To identify selective steps in metastasis, those that eliminate nonmetastatic tumor cells more efficiently than metastatic cells, we have evaluated the sequential dissemination of tumor cells from a mammary fatpad, using both metastatic (4T1 and 66cl4) and nonmetastatic (67NR, 168FARN, and 4TO7) subpopulations of a single mouse mammary tumor. Each of these variant subpopulations is resistant to one or more selective drugs so they could be quantitatively identified by colony formation in selective media. We found that the 2 metastatic cell lines metastasized by different routes and that the nonmetastatic tumor cell lines failed at different points in dissemination. Line 67NR did not leave the primary site; clonogenic tumor cells were not detected in the nodes, blood, or lungs during the experiment (7 weeks). Tumor line 168FARN disseminated from the primary tumor because clonogenic cells were cultured from the draining lymph nodes throughout the experiment. However, dissemination essentially stopped in the node as cells were rarely isolated from blood, lungs, or lives. Whether 168FARN cells failed to reach these tissues or were killed very rapidly after traversing the lymph node is unknown. Line 4TO7 cells disseminated via the blood and were consistently recovered from lungs by day 19 but failed to proliferate. This panel of 5 subpopulations thus identifies different points of selective failure in tumor cell dissemination and should be valuable in the assessment of antimetastatic therapies.
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              Induction of EMT by twist proteins as a collateral effect of tumor-promoting inactivation of premature senescence.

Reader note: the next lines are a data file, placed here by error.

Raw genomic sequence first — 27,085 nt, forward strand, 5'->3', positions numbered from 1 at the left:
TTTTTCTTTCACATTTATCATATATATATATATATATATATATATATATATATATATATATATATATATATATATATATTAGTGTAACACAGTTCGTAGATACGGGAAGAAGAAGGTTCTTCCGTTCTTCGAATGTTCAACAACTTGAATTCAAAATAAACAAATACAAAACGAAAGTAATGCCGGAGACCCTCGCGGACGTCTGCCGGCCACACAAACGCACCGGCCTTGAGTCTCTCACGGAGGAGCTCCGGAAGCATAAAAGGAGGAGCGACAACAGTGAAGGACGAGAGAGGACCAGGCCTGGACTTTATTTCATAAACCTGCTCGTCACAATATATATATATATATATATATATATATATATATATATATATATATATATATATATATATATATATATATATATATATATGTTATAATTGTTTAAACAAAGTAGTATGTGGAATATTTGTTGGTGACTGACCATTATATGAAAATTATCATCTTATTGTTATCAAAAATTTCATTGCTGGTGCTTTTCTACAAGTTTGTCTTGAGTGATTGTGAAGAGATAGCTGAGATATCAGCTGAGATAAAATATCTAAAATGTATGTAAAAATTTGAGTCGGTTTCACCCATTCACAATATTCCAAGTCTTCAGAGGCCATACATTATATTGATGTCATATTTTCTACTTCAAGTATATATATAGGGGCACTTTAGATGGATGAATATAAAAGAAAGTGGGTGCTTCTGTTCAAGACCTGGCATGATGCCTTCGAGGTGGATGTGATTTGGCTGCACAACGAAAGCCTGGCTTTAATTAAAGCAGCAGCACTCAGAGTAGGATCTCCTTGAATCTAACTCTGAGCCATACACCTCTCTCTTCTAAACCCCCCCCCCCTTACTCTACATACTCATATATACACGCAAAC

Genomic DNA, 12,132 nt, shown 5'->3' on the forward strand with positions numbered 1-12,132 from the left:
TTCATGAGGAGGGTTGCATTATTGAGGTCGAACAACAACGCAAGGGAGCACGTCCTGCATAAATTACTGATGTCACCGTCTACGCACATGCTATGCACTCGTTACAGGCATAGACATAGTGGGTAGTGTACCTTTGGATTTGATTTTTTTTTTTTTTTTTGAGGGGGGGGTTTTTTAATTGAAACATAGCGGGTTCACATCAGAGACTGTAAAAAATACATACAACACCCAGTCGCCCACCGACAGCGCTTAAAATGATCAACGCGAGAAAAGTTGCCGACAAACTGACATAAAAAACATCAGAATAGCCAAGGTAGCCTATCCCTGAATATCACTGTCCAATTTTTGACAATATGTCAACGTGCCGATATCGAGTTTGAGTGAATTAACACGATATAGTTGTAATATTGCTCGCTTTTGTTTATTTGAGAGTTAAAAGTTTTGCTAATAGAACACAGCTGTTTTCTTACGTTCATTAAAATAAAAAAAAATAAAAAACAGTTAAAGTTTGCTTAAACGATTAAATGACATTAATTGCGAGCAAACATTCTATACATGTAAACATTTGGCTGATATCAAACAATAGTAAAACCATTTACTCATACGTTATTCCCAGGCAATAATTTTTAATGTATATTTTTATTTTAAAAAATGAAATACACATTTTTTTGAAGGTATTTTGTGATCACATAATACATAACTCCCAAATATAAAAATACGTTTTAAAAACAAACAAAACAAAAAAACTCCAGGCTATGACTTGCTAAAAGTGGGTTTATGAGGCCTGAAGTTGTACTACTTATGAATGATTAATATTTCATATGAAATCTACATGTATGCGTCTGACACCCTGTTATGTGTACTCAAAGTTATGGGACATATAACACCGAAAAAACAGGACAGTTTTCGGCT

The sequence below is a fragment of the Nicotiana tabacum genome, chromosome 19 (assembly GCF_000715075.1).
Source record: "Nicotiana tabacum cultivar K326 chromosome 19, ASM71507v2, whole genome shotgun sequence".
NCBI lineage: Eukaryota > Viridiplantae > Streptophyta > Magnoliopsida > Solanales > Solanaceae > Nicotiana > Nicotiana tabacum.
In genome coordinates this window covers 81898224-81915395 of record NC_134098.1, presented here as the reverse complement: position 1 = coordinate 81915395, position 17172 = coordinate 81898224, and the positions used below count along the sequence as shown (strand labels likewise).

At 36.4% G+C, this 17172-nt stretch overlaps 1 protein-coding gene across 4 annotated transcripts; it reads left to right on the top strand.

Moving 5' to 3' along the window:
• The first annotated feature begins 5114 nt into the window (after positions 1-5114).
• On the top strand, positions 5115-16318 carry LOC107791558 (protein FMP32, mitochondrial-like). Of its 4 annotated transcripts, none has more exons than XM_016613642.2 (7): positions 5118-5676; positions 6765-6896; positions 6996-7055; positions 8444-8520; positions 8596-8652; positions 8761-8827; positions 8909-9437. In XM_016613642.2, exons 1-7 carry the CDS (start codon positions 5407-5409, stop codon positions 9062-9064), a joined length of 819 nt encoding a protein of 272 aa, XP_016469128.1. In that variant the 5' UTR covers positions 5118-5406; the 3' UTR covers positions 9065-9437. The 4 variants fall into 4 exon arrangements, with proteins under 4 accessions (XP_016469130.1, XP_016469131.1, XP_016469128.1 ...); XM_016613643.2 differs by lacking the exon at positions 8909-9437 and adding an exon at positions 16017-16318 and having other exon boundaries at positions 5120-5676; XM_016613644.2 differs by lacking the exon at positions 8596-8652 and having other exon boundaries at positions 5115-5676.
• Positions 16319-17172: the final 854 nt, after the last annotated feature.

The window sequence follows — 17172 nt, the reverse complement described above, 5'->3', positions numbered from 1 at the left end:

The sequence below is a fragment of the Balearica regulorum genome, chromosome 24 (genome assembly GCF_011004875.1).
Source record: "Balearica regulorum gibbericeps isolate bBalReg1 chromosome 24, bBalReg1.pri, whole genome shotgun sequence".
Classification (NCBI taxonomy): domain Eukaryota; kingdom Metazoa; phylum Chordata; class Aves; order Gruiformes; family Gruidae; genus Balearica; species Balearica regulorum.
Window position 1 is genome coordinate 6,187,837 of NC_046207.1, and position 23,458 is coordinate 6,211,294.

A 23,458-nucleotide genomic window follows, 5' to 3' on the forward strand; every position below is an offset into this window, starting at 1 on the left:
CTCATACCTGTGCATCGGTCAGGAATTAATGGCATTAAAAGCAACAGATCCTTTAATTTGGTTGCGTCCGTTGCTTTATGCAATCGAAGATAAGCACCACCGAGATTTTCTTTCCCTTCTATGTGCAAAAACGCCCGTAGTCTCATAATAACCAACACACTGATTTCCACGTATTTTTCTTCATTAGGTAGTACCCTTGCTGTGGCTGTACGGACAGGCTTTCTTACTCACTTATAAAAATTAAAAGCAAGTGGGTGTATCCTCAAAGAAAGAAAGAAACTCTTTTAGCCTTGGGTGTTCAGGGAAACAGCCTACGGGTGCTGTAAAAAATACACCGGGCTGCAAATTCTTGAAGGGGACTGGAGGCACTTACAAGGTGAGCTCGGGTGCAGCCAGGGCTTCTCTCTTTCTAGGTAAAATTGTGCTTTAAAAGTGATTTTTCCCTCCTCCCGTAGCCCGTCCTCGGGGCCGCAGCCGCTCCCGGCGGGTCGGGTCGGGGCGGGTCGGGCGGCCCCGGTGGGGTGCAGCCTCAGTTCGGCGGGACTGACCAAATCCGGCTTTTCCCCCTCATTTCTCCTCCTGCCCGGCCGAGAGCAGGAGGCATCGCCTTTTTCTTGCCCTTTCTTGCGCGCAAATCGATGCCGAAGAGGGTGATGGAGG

Twist1 and Twist2 are major regulators of embryogenesis. Twist1 has been shown to favor the metastatic dissemination of cancer cells through its ability to induce an epithelial-mesenchymal transition (EMT). Here, we show that a large fraction of human cancers overexpress Twist1 and/or Twist2. Both proteins override oncogene-induced premature senescence by abrogating key regulators of the p53- and Rb-dependent pathways. Twist1 and Twist2 cooperate with Ras to transform mouse embryonic fibroblasts. Interestingly, in epithelial cells, the oncogenic cooperation between Twist proteins and activated mitogenic oncoproteins, such as Ras or ErbB2, leads to complete EMT. These findings suggest an unanticipated direct link between early escape from failsafe programs and the acquisition of invasive features by cancer cells.
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                Author and article information

                Contributors
                Role: Monitoring Editor
                Journal
                Mol Biol Cell
                molbiolcell
                mbc
                Mol. Bio. Cell
                Molecular Biology of the Cell
                The American Society for Cell Biology
                1059-1524
                1939-4586
                15 July 2011
                : 22
                : 14
                : 2423-2435
                Affiliations
                Case Comprehensive Cancer Center, Case Western Reserve University, Cleveland, OH 44106
                University of California, Berkeley
                Author notes
                *Address correspondence to: William P. Schiemann ( william.schiemann@ 123456case.edu ).
                Article
                E11-04-0306
                10.1091/mbc.E11-04-0306
                3135469
                21613543
                c63399ae-5cc0-4c3e-8c2b-a0c3b8df4934
                © 2011 Wendt et al. This article is distributed by The American Society for Cell Biology under license from the author(s). Two months after publication it is available to the public under an Attribution–Noncommercial–Share Alike 3.0 Unported Creative Commons License ( http://creativecommons.org/licenses/by-nc-sa/3.0).

                “ASCB®,” “The American Society for Cell Biology®,” and “Molecular Biology of the Cell®” are registered trademarks of The American Society of Cell Biology.

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                Molecular biology
                Molecular biology